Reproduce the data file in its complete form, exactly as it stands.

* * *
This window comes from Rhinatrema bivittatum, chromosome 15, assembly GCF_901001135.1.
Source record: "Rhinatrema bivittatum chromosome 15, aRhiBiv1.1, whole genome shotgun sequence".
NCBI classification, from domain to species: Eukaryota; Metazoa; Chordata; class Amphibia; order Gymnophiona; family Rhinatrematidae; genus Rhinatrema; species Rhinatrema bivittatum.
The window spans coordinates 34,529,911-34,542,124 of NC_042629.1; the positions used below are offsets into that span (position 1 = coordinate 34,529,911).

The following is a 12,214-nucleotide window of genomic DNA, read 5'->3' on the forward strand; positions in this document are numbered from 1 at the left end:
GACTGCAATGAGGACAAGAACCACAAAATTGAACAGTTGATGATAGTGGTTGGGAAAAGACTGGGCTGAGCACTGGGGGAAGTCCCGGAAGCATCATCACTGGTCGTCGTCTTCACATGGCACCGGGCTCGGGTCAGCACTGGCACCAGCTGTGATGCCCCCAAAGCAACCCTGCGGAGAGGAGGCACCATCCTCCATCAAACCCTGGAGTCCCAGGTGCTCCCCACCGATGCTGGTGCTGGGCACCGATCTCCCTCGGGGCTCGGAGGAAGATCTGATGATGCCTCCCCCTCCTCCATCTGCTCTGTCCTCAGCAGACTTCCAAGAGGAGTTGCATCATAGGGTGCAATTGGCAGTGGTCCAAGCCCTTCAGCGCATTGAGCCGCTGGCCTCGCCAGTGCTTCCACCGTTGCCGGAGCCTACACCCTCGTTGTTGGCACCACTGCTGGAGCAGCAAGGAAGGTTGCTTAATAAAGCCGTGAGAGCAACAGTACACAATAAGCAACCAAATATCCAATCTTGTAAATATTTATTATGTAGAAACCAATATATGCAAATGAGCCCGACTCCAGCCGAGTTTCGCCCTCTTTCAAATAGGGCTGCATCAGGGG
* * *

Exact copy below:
This window comes from Rhinatrema bivittatum, chromosome 15, assembly GCF_901001135.1.
Source record: "Rhinatrema bivittatum chromosome 15, aRhiBiv1.1, whole genome shotgun sequence".
NCBI classification, from domain to species: Eukaryota; Metazoa; Chordata; class Amphibia; order Gymnophiona; family Rhinatrematidae; genus Rhinatrema; species Rhinatrema bivittatum.
The window spans coordinates 34,529,911-34,542,124 of NC_042629.1; the positions used below are offsets into that span (position 1 = coordinate 34,529,911).

The following is a 12,214-nucleotide window of genomic DNA, read 5'->3' on the forward strand; positions in this document are numbered from 1 at the left end:
GACTGCAATGAGGACAAGAACCACAAAATTGAACAGTTGATGATAGTGGTTGGGAAAAGACTGGGCTGAGCACTGGGGGAAGTCCCGGAAGCATCATCACTGGTCGTCGTCTTCACATGGCACCGGGCTCGGGTCAGCACTGGCACCAGCTGTGATGCCCCCAAAGCAACCCTGCGGAGAGGAGGCACCATCCTCCATCAAACCCTGGAGTCCCAGGTGCTCCCCACCGATGCTGGTGCTGGGCACCGATCTCCCTCGGGGCTCGGAGGAAGATCTGATGATGCCTCCCCCTCCTCCATCTGCTCTGTCCTCAGCAGACTTCCAAGAGGAGTTGCATCATAGGGTGCAATTGGCAGTGGTCCAAGCCCTTCAGCGCATTGAGCCGCTGGCCTCGCCAGTGCTTCCACCGTTGCCGGAGCCTACACCCTCGTTGTTGGCACCACTGCTGGAGCAGCAAGGAAGGTTGCTTAATAAAGCCGTGAGAGCAACAGTACACAATAAGCAACCAAATATCCAATCTTGTAAATATTTATTATGTAGAAACCAATATATGCAAATGAGCCCGACTCCAGCCGAGTTTCGCCCTCTTTCAAATAGGGCTGCATCAGGGG